Civilization. Leonardo’s. Burrito Brothers. Southern Charm Kitchen. Gainesville staples are disappearing or facing closure as big development and COVID-19 threaten their existence. The list grew larger last week.
The Swamp, located at 1642 W. University Ave., announced on Tuesday that after failed negotiations with the property’s landlord, the restaurant will close on June 30 and be torn down in late July. The land will be sold to a development group, and a high-rise apartment complex will be built in its place.
The response was instantaneous.
Within hours of the announcement, The Swamp’s social media were flooded with hundreds of messages and testimonials about memories shared at the restaurant. Ron DeFilippo, The Swamp’s owner, said many people wished they could travel to Gainesville to have one last beer at the Swamp, but can’t because of COVID-19.
Fortunately, DeFilippo said, he plans to reopen The Swamp on the same property by Jan. 2022 at the earliest. The restaurant will be built into the new apartment building—similar to Bento Midtown, located at the base of The Standard apartment complex.
Unfortunately, he added, it will no longer have the outdoor space that The Swamp calls the Front Lawn. While staff members panicked at the thought of losing their jobs, DeFilippo said he would supplement their wages and pay them through the end of the year.
Cassie Crotzer, a 21-year-old hostess at The Swamp and UF criminology and international studies senior, said that while she had heard rumors about the closure and was prepared for the news, the experience is still difficult. Crotzer worked at The Swamp for almost a year.
“If you haven’t been to a game day at The Swamp, you truly missed out,” she said. “There’s so much going on. When you’re working, you hardly have time to breathe. I would check my health app after every shift because I was running around so much.”
She will likely graduate by the time The Swamp reopens, otherwise she would’ve liked to reapply and work there again, she said.
“I don’t know a single person who values high-rise apartment complexes over local businesses in Gainesville other than those directly benefiting from those payouts,” Crotzer said. “It’s really sad because I know that Gainesville will look nothing like it used to when I come back to visit after I graduate.”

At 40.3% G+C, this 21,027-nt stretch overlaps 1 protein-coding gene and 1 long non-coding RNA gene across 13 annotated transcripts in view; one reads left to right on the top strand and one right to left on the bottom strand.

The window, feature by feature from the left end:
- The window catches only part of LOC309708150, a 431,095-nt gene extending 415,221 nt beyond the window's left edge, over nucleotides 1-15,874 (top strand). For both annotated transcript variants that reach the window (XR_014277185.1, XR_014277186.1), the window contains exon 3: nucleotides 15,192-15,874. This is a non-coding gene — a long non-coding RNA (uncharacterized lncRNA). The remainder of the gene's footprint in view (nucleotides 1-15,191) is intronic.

Jenna Knobbe, a 20-year-old UF environmental management Junior, said no other restaurant that reminds her more of the Gator Nation than The Swamp.
“The Swamp is characteristically Gainesville,” she said. “You walk in and can feel the local history in that place.”
The Gator memorabilia on the walls fills Knobbe with a sense of nostalgia and pride for her school, she said. On game days, Knobbe said she loved to sit with a group of friends and cheer on the Gator football team from her table with a basket of fries and chicken tenders.
Knobbe brought her mother to The Swamp when she visited Gainesville one weekend, she said. Her mom loved the ambiance and said the restaurant simply “felt like it should be there.”
“I feel like I won’t be over it for a while,” she said. “It’s sad to know that my friends and I went to The Swamp and had no idea it would be our last time there.”
Christina McCue-Hoek, 35, is a 2007 UF marketing alumna. Her best memories of college were spent in The Swamp with her friends, she said.
“We were there at least five times a week if not six, and sometimes even seven,” McCue-Hoek said. “My dad used to joke that I was paying rent at The Swamp.”
When she saw The Swamp’s Facebook post, she dug up pictures of her and her Tri Delta sorority sisters during their senior year. The girls stood around the TouchTunes Jukebox with drinks in their hands and smiles on their faces.
“And I think our favorite memories are just dancing by the old jukebox,” McCue-Hoek said. We didn't care if we were all dressed up. We always ended up at The Swamp.”
She spent many nights laughing and dancing with her now-husband at The Swamp, she said. The couple now has a 3-year-old daughter who they hope may one day join the Gator Nation.
McCue-Hoek said that when she and her husband return to Gainesville for football games, they always meet at The Swamp for drinks, food and a flashback to simpler times.
“The thing that’s the saddest about The Swamp closing is that our daughter will never get to see her Mommy and Daddy’s favorite place in Gainesville,” she said.